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Hubble Detects 2 More Pluto Moons

The unconfirmed finding would bring the total to three, making the icy rock the first Kuiper Belt object with multiple satellites.

November 05, 2005|From Associated Press

BALTIMORE — Pluto has three moons, not one, new images from the Hubble Space Telescope suggest.

Pluto, discovered as the ninth planet in 1930, was thought to be alone until its moon Charon was spotted in 1978. The new moons, more than twice as far away as Charon and only a fraction as bright, were spotted by Hubble in May.

Although the observations have to be confirmed, members of the team that discovered the satellites said Monday that they felt confident about their data.

"Pluto and Charon are not alone; they have two neighbors," said Hal Weaver of the Johns Hopkins University Applied Physics Laboratory.

Follow-up observations by Hubble are planned in February. If the moons are confirmed, the International Astronomical Union will consider names for the objects.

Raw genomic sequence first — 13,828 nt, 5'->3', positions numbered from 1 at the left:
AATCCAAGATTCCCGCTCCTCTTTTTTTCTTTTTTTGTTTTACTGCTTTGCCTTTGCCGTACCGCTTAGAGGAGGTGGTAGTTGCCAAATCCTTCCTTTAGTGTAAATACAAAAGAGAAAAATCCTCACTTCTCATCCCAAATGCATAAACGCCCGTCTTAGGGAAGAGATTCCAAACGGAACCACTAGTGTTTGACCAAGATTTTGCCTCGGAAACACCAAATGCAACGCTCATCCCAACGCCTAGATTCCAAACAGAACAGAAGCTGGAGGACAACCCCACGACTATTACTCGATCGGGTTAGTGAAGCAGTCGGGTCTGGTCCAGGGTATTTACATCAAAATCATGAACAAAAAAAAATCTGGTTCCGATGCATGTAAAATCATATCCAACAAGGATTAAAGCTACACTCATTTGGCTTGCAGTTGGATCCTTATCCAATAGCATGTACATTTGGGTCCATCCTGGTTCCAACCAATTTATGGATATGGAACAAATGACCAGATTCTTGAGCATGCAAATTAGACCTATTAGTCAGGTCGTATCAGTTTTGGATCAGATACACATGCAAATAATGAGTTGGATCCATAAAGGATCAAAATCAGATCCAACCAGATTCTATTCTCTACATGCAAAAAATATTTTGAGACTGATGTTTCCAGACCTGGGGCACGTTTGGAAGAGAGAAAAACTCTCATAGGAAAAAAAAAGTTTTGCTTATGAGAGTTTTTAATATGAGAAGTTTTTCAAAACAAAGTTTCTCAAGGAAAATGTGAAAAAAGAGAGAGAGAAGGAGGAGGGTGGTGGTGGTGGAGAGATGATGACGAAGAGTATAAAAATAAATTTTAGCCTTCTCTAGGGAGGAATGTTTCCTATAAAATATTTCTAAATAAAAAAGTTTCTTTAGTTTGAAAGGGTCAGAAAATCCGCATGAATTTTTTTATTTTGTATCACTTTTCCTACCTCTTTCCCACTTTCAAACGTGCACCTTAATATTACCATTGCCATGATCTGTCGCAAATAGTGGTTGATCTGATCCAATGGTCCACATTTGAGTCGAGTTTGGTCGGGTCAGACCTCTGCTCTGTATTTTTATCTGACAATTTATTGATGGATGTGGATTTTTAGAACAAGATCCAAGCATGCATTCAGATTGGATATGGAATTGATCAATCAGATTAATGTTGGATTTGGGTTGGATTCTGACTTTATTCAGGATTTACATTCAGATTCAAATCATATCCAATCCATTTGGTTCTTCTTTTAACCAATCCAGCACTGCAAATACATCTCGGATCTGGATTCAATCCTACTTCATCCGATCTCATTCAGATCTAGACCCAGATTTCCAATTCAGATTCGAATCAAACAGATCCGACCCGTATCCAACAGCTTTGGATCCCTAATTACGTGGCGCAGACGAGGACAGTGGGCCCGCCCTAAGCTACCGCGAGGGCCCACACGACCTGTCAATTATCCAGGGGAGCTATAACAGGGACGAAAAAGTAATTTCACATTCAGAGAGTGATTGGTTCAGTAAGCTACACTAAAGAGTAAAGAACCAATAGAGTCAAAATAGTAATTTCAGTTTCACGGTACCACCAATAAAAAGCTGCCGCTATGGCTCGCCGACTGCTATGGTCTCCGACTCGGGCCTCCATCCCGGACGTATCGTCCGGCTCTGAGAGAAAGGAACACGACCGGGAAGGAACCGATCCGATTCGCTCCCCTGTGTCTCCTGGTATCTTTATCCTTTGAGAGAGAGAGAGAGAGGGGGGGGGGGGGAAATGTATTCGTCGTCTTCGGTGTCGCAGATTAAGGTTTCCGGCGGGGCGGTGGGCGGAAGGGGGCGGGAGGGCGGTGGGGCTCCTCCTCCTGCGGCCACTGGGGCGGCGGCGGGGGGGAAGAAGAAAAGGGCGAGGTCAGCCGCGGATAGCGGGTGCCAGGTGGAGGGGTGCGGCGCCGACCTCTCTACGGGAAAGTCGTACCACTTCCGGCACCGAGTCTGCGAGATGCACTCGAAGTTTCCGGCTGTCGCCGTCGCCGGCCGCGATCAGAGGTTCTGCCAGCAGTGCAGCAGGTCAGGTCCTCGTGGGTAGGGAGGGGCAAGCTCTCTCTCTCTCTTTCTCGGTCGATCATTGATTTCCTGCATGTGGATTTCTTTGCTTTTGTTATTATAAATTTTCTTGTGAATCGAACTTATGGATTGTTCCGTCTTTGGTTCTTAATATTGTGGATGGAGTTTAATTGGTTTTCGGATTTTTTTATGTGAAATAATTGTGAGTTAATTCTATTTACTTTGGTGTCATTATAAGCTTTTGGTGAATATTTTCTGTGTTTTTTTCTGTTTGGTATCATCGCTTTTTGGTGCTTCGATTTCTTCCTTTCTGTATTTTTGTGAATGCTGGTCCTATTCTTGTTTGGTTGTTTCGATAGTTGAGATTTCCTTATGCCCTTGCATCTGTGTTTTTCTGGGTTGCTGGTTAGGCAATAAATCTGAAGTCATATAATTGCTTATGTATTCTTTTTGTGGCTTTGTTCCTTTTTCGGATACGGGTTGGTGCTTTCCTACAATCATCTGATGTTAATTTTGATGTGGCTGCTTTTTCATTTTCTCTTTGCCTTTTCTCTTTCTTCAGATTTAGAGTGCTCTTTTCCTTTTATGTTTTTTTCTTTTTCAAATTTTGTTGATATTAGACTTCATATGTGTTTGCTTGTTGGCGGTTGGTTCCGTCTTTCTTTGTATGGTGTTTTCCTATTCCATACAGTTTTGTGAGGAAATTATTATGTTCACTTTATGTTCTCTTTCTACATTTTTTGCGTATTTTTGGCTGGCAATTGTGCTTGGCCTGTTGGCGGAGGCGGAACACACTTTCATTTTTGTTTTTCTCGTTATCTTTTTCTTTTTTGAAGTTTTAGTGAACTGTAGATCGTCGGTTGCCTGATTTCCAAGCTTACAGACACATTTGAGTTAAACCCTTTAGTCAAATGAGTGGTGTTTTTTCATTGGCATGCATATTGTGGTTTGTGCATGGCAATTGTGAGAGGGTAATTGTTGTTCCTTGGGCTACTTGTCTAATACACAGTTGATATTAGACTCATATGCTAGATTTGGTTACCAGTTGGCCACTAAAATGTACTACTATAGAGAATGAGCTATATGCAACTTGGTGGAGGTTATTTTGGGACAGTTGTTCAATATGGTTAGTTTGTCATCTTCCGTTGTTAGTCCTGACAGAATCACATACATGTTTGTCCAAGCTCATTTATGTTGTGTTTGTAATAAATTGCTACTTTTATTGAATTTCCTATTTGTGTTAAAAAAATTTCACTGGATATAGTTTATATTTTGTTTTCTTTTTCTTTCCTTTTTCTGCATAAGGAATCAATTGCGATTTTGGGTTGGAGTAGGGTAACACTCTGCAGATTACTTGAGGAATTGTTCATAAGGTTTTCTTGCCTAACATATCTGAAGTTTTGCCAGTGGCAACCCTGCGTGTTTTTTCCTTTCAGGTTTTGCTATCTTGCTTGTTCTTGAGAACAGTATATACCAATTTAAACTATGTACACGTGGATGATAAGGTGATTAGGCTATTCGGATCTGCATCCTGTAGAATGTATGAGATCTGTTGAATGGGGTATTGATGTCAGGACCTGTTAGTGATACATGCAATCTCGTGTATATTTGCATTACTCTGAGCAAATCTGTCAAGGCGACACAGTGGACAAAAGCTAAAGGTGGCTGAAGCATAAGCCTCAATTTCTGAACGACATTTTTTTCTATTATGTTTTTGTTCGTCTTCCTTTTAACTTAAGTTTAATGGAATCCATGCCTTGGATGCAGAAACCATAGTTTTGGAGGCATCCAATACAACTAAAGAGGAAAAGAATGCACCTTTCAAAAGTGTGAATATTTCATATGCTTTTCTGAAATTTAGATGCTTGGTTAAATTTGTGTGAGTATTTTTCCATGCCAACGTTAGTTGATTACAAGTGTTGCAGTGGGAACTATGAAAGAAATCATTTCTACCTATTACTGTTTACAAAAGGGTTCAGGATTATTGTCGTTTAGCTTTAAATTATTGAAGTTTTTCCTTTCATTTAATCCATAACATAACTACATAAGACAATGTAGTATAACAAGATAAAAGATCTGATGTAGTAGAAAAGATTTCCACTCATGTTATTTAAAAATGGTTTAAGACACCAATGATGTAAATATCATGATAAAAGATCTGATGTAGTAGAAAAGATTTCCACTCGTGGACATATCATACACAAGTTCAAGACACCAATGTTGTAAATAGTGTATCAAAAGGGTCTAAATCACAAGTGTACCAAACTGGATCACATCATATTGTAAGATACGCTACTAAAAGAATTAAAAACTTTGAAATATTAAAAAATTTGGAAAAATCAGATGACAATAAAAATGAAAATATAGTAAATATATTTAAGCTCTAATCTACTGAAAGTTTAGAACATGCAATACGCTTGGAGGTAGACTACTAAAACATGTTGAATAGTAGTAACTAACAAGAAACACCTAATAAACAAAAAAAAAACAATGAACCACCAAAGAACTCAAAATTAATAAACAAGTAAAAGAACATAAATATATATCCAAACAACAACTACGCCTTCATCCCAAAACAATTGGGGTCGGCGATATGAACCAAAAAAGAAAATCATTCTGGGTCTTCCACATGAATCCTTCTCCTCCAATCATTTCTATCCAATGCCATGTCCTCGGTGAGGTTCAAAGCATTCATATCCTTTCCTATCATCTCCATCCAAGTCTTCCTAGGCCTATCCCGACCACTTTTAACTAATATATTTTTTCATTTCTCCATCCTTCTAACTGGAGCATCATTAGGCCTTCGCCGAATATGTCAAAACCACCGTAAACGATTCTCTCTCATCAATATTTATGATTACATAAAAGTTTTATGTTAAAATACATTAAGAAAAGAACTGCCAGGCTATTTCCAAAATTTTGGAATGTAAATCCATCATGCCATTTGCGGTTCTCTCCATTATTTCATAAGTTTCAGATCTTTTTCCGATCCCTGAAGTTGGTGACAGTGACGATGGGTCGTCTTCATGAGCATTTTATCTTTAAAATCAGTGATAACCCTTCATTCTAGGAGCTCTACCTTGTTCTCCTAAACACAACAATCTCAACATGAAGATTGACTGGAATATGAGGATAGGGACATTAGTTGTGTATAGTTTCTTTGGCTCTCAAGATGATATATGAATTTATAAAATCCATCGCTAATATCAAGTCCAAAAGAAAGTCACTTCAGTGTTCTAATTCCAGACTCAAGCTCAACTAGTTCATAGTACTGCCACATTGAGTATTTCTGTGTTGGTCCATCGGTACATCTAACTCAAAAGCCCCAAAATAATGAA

Pluto is in the Kuiper Belt, a ring of icy bodies beyond Neptune. Weaver said Pluto would be the first Kuiper Belt object found to have multiple satellites. The newly found moons are estimated to be 30 to 100 miles across, he said.

Further observation of Pluto and the two new bodies will help astronomers more accurately determine the mass and density of Pluto and its large moon, Charon, said team member Alan Stern of the Southwest Research Institute in Boulder, Colo.

The jury is out on how additional moons will affect the ongoing debate over whether Pluto is actually a planet.

Although having a moon is not a criterion -- Mercury and Venus are moonless -- having more can't hurt, Stern said.

"Just on a visceral level, the fact that Pluto has a whole suite of companions will make some people feel better," Stern said.

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